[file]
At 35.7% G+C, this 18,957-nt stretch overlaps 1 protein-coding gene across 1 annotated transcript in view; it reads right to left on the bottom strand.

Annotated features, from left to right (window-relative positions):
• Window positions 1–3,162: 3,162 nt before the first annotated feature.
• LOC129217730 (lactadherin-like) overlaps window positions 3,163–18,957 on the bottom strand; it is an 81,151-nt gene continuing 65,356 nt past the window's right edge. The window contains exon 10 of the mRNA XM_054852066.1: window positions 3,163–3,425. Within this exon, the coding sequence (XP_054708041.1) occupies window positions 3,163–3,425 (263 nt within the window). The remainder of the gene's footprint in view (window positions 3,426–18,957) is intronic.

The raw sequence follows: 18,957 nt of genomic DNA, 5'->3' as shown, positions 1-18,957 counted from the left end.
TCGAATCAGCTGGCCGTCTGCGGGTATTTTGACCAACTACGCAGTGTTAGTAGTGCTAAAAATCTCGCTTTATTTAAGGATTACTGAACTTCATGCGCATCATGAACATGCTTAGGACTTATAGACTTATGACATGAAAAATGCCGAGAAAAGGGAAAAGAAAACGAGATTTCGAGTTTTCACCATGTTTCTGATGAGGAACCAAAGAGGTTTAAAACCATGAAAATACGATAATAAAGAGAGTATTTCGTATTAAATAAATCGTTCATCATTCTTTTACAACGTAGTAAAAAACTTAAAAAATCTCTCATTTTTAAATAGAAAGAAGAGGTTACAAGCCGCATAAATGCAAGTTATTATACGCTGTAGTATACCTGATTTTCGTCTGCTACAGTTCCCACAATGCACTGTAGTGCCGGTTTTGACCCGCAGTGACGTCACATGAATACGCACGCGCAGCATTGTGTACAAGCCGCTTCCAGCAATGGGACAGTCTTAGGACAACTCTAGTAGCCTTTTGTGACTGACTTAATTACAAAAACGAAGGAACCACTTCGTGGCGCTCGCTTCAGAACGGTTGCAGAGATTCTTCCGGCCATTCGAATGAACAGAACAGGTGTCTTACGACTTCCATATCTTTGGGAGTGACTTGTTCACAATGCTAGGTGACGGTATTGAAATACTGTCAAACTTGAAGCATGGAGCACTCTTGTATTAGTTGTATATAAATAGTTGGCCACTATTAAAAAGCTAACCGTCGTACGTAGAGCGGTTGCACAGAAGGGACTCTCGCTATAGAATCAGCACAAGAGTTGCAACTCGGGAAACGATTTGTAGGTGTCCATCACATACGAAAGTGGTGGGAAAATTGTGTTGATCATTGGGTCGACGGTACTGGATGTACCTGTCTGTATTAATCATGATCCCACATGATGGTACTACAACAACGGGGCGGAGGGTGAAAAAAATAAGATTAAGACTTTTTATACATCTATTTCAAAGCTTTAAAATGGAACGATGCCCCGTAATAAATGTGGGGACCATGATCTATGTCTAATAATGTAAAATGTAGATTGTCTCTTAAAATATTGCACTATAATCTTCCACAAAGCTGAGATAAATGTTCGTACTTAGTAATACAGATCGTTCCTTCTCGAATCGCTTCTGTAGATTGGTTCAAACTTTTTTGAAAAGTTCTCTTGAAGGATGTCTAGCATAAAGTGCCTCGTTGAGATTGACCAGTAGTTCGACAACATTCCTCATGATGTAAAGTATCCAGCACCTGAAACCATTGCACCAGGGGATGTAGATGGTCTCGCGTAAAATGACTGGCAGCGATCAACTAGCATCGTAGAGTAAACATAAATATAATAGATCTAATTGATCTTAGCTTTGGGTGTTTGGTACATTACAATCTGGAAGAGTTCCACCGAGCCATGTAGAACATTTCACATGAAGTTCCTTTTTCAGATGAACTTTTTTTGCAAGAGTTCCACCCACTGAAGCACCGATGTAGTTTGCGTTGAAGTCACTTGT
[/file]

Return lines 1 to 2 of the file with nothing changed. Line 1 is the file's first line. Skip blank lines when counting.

At 35.7% G+C, this 18,957-nt stretch overlaps 1 protein-coding gene across 1 annotated transcript in view; it reads right to left on the bottom strand.

Annotated features, from left to right (window-relative positions):